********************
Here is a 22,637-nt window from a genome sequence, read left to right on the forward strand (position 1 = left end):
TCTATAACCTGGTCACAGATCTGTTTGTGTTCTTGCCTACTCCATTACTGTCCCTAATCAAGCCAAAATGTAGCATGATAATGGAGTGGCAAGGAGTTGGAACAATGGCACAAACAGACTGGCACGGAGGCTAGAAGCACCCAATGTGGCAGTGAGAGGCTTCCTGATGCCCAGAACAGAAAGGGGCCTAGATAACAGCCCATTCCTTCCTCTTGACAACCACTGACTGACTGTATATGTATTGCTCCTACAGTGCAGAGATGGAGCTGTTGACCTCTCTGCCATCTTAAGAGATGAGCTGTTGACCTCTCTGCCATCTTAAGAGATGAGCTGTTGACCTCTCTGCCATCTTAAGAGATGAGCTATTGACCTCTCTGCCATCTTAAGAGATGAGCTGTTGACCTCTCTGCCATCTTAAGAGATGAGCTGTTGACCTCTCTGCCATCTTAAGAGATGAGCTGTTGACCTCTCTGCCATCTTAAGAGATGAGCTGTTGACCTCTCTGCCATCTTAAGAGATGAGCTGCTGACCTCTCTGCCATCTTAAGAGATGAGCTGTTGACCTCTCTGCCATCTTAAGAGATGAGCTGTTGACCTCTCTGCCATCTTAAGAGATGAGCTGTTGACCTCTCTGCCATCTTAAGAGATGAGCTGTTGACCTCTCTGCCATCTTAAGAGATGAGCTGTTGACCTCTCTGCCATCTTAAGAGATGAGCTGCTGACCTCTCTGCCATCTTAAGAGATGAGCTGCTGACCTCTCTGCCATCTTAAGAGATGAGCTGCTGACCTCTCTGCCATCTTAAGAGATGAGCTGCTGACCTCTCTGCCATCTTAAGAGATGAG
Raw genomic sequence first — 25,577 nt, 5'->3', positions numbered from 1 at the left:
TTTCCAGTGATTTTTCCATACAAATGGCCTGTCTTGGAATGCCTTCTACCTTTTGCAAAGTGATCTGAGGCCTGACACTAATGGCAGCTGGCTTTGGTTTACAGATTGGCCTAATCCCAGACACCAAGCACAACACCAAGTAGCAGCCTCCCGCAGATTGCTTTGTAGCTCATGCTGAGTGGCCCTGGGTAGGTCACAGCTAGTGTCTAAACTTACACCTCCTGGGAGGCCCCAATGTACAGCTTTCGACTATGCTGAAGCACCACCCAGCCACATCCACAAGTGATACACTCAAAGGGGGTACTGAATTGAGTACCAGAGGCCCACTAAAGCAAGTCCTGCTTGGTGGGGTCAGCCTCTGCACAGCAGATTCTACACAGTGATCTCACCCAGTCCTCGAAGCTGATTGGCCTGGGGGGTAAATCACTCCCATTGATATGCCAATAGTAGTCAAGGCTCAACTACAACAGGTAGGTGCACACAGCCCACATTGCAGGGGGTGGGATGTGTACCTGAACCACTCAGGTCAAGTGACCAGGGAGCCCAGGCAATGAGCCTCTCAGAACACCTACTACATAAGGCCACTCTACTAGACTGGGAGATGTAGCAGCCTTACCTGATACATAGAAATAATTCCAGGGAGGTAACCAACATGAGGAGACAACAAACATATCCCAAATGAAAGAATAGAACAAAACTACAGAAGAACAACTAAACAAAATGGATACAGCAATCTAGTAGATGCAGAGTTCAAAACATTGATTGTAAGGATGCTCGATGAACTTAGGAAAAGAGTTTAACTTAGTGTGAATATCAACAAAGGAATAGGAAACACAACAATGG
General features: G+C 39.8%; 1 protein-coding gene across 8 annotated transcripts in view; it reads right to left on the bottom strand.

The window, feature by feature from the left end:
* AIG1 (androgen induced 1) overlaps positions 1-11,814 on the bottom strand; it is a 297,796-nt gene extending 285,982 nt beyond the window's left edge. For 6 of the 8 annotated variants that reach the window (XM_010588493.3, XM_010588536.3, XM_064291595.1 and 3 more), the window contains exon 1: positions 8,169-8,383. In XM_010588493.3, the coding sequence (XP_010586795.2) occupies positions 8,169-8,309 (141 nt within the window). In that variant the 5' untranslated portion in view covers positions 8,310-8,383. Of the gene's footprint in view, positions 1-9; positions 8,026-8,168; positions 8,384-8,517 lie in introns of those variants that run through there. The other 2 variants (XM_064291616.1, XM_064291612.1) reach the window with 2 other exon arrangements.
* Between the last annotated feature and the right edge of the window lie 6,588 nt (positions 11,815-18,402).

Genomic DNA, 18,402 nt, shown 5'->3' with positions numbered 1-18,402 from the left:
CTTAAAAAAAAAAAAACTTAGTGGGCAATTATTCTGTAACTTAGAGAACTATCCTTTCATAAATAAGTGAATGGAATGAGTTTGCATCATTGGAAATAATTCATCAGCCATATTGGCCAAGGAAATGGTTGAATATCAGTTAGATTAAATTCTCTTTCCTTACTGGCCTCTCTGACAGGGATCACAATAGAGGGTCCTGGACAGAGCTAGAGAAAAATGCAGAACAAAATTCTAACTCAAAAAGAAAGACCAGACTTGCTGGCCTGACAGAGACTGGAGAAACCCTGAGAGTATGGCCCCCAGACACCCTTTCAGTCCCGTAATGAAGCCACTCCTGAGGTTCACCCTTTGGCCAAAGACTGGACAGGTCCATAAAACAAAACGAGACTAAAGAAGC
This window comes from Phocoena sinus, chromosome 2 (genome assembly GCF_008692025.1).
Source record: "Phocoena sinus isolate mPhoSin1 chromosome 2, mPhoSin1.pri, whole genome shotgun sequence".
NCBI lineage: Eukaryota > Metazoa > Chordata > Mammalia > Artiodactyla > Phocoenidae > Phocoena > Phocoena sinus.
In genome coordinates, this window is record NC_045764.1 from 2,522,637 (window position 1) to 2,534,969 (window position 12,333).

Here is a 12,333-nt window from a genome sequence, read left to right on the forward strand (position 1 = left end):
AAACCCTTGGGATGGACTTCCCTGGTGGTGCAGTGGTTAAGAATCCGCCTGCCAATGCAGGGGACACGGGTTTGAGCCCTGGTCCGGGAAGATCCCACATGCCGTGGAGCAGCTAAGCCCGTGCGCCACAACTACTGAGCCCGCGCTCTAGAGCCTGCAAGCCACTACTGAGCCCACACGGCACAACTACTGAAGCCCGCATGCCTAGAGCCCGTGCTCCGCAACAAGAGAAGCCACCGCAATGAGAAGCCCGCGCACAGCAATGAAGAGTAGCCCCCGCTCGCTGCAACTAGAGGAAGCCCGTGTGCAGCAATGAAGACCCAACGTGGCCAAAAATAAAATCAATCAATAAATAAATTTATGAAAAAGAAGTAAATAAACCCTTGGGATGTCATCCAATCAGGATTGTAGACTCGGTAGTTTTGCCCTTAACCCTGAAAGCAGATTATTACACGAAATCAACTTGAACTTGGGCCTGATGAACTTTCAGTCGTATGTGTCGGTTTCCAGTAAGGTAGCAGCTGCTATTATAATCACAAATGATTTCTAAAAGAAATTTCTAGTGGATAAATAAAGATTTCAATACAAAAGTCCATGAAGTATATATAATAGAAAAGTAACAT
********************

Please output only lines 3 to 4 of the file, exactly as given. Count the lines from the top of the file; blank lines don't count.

Raw genomic sequence first — 25,577 nt, 5'->3', positions numbered from 1 at the left:
TTTCCAGTGATTTTTCCATACAAATGGCCTGTCTTGGAATGCCTTCTACCTTTTGCAAAGTGATCTGAGGCCTGACACTAATGGCAGCTGGCTTTGGTTTACAGATTGGCCTAATCCCAGACACCAAGCACAACACCAAGTAGCAGCCTCCCGCAGATTGCTTTGTAGCTCATGCTGAGTGGCCCTGGGTAGGTCACAGCTAGTGTCTAAACTTACACCTCCTGGGAGGCCCCAATGTACAGCTTTCGACTATGCTGAAGCACCACCCAGCCACATCCACAAGTGATACACTCAAAGGGGGTACTGAATTGAGTACCAGAGGCCCACTAAAGCAAGTCCTGCTTGGTGGGGTCAGCCTCTGCACAGCAGATTCTACACAGTGATCTCACCCAGTCCTCGAAGCTGATTGGCCTGGGGGGTAAATCACTCCCATTGATATGCCAATAGTAGTCAAGGCTCAACTACAACAGGTAGGTGCACACAGCCCACATTGCAGGGGGTGGGATGTGTACCTGAACCACTCAGGTCAAGTGACCAGGGAGCCCAGGCAATGAGCCTCTCAGAACACCTACTACATAAGGCCACTCTACTAGACTGGGAGATGTAGCAGCCTTACCTGATACATAGAAATAATTCCAGGGAGGTAACCAACATGAGGAGACAACAAACATATCCCAAATGAAAGAATAGAACAAAACTACAGAAGAACAACTAAACAAAATGGATACAGCAATCTAGTAGATGCAGAGTTCAAAACATTGATTGTAAGGATGCTCGATGAACTTAGGAAAAGAGTTTAACTTAGTGTGAATATCAACAAAGGAATAGGAAACACAACAATGG